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ZeroVM: A New Take on App Container Virtualization

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ZeroVM: A New Take on App Container Virtualization

· Cloud Zone ·
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Learn how to migrate and modernize stateless applications and run them in a Kubernetes cluster.

With the release of Docker, the conversation about application portability containers is heating up.  Now Rackspace is introducing their own take on virtualization containers with a technology called ZeroVM.  They've recently taken the reigns on this existing project, which is a hypervisor designed specifically for the cloud.  Here's a good description:

ZeroVM is efficient because it is made to virtualize applications, not machines. The runtime virtualizes only the server parts that do the actual work at hand – making it much faster. Today, the fastest virtual servers take at least two minutes to create, while ZeroVM takes less than 5 milliseconds – or 1/20,000th as long. ZeroVM is fast enough that you can put every request into its own mini-VM to spread horizontally.

Van Lindberg

Here are some questions that Van Lindberg of Rackspace answered on HN:

Q: The ZeroVM site makes a big deal about application execution being completely deterministic. How does this interact with applications that require random numbers, such as crypto?

A: It is deterministic based on the inputs. You would need to pass in a seed or read from an external source of randomness to get different values out of a PNRG.

Q: Is ZeroVM capable of running unmodified Linux binaries? If not, what compiler toolchain is required to get it working? The main advantage of other lightweight virtualization solutions (OpenVZ, LXC) is that it's very easy to take regular binaries (e.g. postgresql) and drop them in a sandbox with minimal fuss.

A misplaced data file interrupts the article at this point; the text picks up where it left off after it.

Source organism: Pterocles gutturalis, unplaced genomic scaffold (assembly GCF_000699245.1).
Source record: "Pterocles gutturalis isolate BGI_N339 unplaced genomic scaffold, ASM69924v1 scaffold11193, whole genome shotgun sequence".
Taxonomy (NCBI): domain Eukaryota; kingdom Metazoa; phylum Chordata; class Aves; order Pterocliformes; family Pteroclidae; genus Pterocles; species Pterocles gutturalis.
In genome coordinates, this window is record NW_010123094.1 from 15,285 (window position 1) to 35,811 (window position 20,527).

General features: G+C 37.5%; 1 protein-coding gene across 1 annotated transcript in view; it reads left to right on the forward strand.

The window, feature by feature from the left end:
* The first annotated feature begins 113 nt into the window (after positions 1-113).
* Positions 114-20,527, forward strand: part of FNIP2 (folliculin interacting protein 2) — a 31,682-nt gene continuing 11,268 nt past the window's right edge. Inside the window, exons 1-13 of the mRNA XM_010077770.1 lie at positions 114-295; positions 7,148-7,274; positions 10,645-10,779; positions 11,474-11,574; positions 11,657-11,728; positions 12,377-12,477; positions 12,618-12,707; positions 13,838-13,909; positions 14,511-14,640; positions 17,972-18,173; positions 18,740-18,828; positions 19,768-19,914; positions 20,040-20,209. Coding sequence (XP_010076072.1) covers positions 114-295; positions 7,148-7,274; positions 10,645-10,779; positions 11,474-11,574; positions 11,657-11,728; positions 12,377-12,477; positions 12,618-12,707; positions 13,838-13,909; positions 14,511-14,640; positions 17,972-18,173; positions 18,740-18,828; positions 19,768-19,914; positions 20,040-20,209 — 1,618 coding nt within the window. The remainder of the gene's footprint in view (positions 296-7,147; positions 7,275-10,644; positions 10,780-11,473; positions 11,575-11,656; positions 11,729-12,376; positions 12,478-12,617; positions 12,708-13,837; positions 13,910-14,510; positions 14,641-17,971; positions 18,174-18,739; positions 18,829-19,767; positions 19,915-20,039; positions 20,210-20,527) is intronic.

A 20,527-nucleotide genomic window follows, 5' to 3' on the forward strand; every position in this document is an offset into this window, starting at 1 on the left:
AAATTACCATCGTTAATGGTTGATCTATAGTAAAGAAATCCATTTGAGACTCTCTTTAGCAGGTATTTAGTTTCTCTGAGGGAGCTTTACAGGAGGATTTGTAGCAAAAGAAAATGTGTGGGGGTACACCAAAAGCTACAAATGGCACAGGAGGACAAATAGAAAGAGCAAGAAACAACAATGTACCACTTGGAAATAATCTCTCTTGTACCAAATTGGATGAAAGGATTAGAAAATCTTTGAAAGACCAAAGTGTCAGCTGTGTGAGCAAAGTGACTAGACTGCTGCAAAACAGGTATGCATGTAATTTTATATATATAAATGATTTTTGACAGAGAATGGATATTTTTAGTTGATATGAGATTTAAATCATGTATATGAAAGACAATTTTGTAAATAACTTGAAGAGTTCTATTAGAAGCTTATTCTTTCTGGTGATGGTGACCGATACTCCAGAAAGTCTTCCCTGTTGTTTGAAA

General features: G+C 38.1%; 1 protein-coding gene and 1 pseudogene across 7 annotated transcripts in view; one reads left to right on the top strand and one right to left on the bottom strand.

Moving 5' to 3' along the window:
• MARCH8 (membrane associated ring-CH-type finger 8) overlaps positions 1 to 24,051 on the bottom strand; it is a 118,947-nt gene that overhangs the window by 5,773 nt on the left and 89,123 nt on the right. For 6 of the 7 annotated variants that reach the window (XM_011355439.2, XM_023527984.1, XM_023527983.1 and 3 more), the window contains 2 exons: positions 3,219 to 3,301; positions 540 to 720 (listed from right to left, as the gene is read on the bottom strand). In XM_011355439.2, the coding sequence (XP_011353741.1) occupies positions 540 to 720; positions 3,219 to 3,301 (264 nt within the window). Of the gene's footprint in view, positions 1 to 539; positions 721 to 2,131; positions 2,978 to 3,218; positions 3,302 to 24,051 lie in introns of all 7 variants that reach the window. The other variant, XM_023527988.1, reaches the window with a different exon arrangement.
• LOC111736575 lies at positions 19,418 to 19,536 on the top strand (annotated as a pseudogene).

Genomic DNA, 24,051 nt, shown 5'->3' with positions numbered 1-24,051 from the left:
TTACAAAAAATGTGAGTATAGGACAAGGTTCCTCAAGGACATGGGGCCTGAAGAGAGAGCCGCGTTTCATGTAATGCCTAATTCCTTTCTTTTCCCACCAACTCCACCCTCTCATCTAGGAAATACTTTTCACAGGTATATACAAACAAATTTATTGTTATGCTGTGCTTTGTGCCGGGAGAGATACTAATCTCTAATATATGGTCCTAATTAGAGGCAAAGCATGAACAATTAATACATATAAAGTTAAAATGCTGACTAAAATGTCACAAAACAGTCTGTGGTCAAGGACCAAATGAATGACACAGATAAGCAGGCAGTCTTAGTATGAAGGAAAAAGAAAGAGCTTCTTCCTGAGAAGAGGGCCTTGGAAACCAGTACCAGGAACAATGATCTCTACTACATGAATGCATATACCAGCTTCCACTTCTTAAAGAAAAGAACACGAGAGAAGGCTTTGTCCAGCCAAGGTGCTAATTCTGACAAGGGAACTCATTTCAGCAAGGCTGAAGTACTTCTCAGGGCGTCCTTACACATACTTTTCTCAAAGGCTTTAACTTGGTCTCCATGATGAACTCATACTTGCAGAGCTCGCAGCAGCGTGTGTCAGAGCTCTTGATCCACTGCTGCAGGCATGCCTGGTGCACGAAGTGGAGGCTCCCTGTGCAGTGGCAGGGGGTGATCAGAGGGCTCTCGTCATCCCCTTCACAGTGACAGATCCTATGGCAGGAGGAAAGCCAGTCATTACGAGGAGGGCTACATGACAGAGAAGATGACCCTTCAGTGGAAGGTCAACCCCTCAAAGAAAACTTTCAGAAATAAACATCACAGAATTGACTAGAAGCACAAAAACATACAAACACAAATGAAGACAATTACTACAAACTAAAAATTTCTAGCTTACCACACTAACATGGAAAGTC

A: Binaries need to be recompiled. There are two toolchains, a GCC-based one and an LLVM-based one. We can also compile within the ZeroVM container itself.

We expect that a lot of people will use existing language runtimes (Python, Lua, JS) To avoid compilation. Over the long term, though, a lot of the power comes from composability. Think Unix pipes, in parallel, across the cloud.

Q: Does the hypervisor use multiple communicating CPUs? If so, how do the races inherent in concurrency not destroy the determinism? Is this a single CPU/thread/fiber hypervisor?

A: Each container has a single process. Each Individual part is deterministic, so the entire system is composable deterministically.

Join us in exploring application and infrastructure changes required for running scalable, observable, and portable apps on Kubernetes.


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